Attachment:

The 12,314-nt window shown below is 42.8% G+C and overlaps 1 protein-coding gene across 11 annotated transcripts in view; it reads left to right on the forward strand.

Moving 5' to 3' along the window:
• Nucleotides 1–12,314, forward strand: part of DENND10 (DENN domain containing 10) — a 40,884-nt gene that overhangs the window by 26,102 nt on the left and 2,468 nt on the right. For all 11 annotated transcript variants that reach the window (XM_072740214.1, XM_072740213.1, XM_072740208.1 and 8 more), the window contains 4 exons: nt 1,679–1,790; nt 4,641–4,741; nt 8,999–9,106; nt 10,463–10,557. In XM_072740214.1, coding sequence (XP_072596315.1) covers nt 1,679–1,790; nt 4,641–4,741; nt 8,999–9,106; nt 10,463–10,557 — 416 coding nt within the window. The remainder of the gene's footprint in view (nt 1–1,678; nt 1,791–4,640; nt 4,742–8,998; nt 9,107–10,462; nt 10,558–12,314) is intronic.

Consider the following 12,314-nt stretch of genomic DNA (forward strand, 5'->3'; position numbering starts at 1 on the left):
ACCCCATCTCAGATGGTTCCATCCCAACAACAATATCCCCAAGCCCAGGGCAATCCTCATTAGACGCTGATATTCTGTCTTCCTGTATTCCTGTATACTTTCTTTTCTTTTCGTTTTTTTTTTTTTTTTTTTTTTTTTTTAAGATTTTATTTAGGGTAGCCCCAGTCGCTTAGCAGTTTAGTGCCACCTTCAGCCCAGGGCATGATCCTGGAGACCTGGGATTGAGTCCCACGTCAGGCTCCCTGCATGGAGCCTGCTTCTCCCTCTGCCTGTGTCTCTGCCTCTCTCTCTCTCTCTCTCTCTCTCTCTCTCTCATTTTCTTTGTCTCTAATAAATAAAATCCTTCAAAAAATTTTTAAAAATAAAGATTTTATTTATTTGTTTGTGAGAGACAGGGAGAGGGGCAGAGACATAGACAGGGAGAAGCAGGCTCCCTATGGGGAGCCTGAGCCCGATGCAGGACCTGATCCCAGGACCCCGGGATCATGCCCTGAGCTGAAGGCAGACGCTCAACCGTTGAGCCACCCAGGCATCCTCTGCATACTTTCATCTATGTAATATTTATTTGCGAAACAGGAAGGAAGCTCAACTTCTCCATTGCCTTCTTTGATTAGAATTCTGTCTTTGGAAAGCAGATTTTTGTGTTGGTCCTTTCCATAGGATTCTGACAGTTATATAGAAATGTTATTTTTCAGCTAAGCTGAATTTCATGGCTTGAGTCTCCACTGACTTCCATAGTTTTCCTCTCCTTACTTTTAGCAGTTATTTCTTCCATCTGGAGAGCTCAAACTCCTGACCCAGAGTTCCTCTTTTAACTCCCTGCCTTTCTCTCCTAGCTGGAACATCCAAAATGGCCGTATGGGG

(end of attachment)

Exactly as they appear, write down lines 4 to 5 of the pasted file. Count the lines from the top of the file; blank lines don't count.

Consider the following 12,314-nt stretch of genomic DNA (forward strand, 5'->3'; position numbering starts at 1 on the left):
ACCCCATCTCAGATGGTTCCATCCCAACAACAATATCCCCAAGCCCAGGGCAATCCTCATTAGACGCTGATATTCTGTCTTCCTGTATTCCTGTATACTTTCTTTTCTTTTCGTTTTTTTTTTTTTTTTTTTTTTTTTTTAAGATTTTATTTAGGGTAGCCCCAGTCGCTTAGCAGTTTAGTGCCACCTTCAGCCCAGGGCATGATCCTGGAGACCTGGGATTGAGTCCCACGTCAGGCTCCCTGCATGGAGCCTGCTTCTCCCTCTGCCTGTGTCTCTGCCTCTCTCTCTCTCTCTCTCTCTCTCTCTCTCTCATTTTCTTTGTCTCTAATAAATAAAATCCTTCAAAAAATTTTTAAAAATAAAGATTTTATTTATTTGTTTGTGAGAGACAGGGAGAGGGGCAGAGACATAGACAGGGAGAAGCAGGCTCCCTATGGGGAGCCTGAGCCCGATGCAGGACCTGATCCCAGGACCCCGGGATCATGCCCTGAGCTGAAGGCAGACGCTCAACCGTTGAGCCACCCAGGCATCCTCTGCATACTTTCATCTATGTAATATTTATTTGCGAAACAGGAAGGAAGCTCAACTTCTCCATTGCCTTCTTTGATTAGAATTCTGTCTTTGGAAAGCAGATTTTTGTGTTGGTCCTTTCCATAGGATTCTGACAGTTATATAGAAATGTTATTTTTCAGCTAAGCTGAATTTCATGGCTTGAGTCTCCACTGACTTCCATAGTTTTCCTCTCCTTACTTTTAGCAGTTATTTCTTCCATCTGGAGAGCTCAAACTCCTGACCCAGAGTTCCTCTTTTAACTCCCTGCCTTTCTCTCCTAGCTGGAACATCCAAAATGGCCGTATGGGG